World Alexei Navalny poisoning: Biden administration looks to sanction Russia this week
Russian opponent Alexeï Navalny under threat of detention in forced labor camp
© Babuskinsky District Court Press Service via AP Russian opposition leader Alexei Navalny accused of violating the terms of a 2014 suspended sentence for embezzlement, is held in a glass cell during a court hearing in Moscow on February 16, 2021. Russian opponent Alexei Navalny will appear twice in court, Saturday February 20 , for violation of its judicial review and defamation.
The Biden administration isover the poisoning and jailing of Russian opposition leader Alexey Navalny this week, two administration officials tell CNN.
The rollout of the sanctions will happen in coordination with the European Union, the officials said. The measures and the exact timing will be fleshed out by US and EU officials in the coming days.
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Russian opposition leader and Putin critic, Alexey Navalny, could be returned to a prison camp in days, after losing his court appeal. He faces another trial later on Saturday, this time for slander. Visit the Business section of Insider for more stories. Russian opposition leader and vocal Putin critic, Alexey Navalny, lost his court appeal and faces a transfer to a prison camp within days, Reuters reported. The former lawyer was arrested after landing back in Russia, following his Berlin-based hospitalization.
These sanctions would be the first costs imposed on Russia by the Biden administration and will set the tone for their policy towards Moscow going forward. They would mark a clear departure from the approach of the Trump administration, which declined to impose penalties over the poisoning and shied away from directly confronting Russia over its nefarious actions.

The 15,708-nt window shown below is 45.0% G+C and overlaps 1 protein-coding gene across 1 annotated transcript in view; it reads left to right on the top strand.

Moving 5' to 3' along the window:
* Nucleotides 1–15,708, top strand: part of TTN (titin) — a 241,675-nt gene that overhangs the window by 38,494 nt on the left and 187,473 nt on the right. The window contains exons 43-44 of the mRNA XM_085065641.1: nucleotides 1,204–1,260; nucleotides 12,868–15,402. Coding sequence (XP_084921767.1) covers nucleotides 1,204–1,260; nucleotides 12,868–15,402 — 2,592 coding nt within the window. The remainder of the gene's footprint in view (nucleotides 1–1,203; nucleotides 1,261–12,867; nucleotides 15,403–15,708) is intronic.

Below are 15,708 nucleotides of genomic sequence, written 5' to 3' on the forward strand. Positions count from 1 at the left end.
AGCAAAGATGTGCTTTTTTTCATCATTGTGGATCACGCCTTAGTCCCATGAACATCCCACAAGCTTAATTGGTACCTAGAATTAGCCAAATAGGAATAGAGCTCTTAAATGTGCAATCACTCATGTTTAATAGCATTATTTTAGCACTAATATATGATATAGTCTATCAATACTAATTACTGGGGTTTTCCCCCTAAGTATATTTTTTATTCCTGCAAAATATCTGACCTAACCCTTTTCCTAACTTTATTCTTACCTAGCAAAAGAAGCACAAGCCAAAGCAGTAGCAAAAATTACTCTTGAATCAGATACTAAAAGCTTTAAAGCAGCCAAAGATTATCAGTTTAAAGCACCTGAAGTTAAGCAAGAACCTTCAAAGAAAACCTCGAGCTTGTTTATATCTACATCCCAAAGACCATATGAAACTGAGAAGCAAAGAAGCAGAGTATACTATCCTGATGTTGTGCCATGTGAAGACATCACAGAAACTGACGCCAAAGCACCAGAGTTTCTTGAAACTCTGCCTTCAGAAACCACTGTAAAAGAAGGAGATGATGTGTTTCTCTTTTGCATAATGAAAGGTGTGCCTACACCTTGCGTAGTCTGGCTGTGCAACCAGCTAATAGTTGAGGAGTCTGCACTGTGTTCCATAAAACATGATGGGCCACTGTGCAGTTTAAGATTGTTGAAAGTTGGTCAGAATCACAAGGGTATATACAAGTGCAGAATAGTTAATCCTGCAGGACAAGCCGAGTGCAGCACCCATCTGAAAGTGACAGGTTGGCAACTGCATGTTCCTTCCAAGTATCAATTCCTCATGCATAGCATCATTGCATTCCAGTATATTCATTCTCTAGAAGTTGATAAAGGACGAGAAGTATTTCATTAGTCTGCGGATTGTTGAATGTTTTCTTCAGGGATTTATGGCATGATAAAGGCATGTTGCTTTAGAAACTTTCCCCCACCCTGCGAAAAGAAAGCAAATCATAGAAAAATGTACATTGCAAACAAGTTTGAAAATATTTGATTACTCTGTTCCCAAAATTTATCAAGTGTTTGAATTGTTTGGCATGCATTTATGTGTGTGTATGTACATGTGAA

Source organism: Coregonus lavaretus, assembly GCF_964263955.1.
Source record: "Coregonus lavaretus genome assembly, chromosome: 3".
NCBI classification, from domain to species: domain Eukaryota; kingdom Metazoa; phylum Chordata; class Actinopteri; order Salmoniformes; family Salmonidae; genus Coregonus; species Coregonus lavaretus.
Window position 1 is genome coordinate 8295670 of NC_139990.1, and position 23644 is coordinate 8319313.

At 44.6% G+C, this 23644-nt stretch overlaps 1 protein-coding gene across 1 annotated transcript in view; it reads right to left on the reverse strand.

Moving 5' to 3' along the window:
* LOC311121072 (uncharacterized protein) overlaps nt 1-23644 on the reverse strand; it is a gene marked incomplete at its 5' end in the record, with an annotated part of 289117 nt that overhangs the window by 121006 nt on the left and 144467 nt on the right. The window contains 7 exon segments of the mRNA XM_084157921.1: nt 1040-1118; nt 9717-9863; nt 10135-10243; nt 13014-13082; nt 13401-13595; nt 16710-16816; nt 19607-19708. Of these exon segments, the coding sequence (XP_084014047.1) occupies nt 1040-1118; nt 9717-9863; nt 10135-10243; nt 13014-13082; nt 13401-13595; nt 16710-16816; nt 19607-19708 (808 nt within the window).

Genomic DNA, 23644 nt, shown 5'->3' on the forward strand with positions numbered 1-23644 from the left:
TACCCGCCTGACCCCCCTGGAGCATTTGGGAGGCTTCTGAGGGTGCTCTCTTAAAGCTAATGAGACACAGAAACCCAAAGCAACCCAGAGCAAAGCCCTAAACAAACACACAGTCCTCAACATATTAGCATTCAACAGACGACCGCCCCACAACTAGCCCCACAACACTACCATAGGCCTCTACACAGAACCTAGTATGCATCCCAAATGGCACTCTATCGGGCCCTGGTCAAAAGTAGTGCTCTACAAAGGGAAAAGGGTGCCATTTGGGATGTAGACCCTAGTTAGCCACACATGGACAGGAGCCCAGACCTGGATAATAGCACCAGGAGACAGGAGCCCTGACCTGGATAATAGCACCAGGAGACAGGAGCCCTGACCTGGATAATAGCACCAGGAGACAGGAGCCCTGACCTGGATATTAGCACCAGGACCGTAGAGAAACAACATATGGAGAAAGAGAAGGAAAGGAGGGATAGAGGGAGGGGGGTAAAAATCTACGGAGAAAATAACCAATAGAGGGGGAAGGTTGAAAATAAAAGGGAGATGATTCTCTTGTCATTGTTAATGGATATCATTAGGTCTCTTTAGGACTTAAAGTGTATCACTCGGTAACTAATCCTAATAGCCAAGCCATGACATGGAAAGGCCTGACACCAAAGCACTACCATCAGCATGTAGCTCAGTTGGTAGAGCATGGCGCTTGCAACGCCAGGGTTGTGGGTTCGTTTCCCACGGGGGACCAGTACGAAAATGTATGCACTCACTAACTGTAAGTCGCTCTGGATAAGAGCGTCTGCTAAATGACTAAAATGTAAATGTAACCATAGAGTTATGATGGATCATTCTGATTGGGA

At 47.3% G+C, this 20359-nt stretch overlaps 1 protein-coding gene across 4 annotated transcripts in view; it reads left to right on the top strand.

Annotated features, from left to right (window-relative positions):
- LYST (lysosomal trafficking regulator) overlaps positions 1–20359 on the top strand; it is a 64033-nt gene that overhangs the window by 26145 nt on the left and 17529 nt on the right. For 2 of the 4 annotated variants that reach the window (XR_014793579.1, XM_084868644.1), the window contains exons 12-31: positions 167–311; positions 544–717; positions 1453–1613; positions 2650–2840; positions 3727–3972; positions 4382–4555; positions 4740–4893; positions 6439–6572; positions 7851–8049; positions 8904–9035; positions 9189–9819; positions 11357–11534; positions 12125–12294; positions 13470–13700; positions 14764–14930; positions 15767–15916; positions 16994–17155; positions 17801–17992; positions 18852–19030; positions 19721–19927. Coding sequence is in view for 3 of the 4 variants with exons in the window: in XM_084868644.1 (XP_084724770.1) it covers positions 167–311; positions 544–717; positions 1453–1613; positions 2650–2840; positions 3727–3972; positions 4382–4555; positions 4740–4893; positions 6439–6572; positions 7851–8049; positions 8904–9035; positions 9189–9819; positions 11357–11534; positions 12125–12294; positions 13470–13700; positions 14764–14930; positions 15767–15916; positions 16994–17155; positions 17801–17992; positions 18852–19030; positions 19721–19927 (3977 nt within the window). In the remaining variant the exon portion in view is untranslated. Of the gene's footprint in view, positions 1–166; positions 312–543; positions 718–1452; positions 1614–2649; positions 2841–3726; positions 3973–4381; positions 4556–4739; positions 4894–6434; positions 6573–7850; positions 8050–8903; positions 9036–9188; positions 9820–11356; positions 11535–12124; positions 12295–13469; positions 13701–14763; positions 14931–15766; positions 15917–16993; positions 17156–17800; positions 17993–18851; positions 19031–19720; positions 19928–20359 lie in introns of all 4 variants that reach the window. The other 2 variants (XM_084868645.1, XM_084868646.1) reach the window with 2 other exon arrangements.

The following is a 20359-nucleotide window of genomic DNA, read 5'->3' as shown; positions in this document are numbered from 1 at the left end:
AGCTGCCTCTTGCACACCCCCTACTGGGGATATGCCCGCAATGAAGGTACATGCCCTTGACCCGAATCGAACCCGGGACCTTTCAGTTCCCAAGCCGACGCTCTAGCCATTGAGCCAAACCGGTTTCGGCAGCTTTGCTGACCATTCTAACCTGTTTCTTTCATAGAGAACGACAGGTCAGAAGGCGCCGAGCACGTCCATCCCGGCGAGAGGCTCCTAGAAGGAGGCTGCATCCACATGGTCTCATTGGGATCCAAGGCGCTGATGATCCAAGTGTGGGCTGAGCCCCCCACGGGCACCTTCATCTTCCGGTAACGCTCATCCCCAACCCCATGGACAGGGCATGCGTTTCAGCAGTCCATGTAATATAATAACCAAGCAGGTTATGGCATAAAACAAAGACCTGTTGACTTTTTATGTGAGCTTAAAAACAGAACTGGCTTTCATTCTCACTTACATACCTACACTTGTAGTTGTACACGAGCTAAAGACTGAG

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The Biden administration is seeking to send a "strong message" on human rights and the importance of acting alongside allies with these sanctions, and there are plans to tackle a broader set of challenges posed by Russia in the coming weeks, the officials said.
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Amnesty International stripped Russian opposition politician Alexei Navalny of his "prisoner of conscience" status in response to past comments, saying he "advocated violence and discrimination and he has not retracted such statements."The group confirmed Wednesday that it received enough complaints to warrant action against the Vladimir Putin critic, who, months ago, survived an assassination attempt by poisoning and is now in prison for charges in Russia that Navalny claims are politically motivated.
One option being discussed is an executive order focused on Russia which would trigger sanctions on the country for multiple assaults on US democracy and American personnel -- including theand the -- in one package, one official explained.
The White House and State Department did not immediately reply to a request for comment.
Whenspoke with Russian President Vladimir Putin , he addressed widespread malicious activity by the Russians. White House press secretary Jen Psaki said Biden's "intention was also to make clear that the United States will act firmly in defense of our national interests in response to malign actions by Russia."
The US had not imposed any sanctions on Russia over the poisoning of Navalny, but the EU imposed sanctions last year. The US is expected to roll out additional sanctions in addition with the ones they are doing alongside the EU, so that the US and the EU are on equal footing when it comes to imposing a cost on Russia.
The sanctions will include both individuals and entities, one official said.
Russian opposition leader transferred "to remove him from Moscow" .
Imprisoned in the capital, Alexey Navalny continued to challenge Vladimir Putin's authority. Now he's miles away, and knows "even less about what is happening in the outside world."Attorney Vadim Kobzev called Navalny's transfer — which came without any explanation or clear legal grounds — "a political thing… in order to remove him from Moscow.